How to Help a Friend
Whether you know it or not, some of the people in your life may be facing violence at home—a friend, a coworker or even a family member. For many reasons, it’s hard for victims to acknowledge they are being abused—especially when the abuser is supposed to be a loved one.
There are lots of ways you can tell if something is wrong—unexplained injuries or explanations that don’t quite make sense. Canceling plans at the last minute or fear of making their partner angry when they do something on their own.
If your friend, relative or neighbor is being abused, you can be an important lifeline. Let them know you care. Ask direct questions gently. Give them time to talk. Ask again a few days later. Don’t rush into providing solutions.
Listen without judging. Your friend believes the abuser’s negative messages. Victims feel ashamed, inadequate and afraid of your judgment. Your most important refrain is: “It’s not your fault!” Explain that there’s never an excuse for physical violence in a relationship—not alcohol or drugs, not financial pressures, depression, jealously … not anything.
If your friend remains in the relationship, continue to express your concern. Remember that it takes most victims several tries to leave an abusive relationship.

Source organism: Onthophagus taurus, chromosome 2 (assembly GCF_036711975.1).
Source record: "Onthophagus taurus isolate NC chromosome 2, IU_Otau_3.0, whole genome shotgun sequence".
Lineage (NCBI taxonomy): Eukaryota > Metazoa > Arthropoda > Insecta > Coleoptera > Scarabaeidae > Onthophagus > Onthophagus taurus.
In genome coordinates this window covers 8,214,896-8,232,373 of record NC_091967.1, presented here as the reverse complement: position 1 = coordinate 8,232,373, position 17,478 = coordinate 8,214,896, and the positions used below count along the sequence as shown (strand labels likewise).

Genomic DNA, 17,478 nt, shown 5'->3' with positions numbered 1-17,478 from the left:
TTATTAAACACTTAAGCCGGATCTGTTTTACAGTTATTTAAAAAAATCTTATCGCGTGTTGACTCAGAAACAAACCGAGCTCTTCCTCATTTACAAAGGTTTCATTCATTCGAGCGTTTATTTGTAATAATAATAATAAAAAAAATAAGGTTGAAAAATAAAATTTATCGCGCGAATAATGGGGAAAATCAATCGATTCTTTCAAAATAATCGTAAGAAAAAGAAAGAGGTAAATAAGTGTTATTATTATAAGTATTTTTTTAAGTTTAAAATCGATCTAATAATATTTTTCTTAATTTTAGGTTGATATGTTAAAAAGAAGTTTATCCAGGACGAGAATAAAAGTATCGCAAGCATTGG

Tell your friend that help is available and to call The Family Place Hotline at 214-941-1991 or, if the victim lives outside of this area, the National Domestic Violence Hotline at 1-800-799-SAFE. On the other end of the line is a caring person with answers and support.
Tell your friend to make a plan for leaving and to have important papers ready—birth certificates, passports, health insurance documents, food stamps, photo ID/driver’s license, checkbooks, Social Security cards, immunization records, etc.
Encourage your friend to document the abuse in medical records and to talk to medical professionals about the abuse.
Remind your friend that domestic violence is a serious crime and that victims can seek protection from the police and courts by calling 911 and seeking a protective order.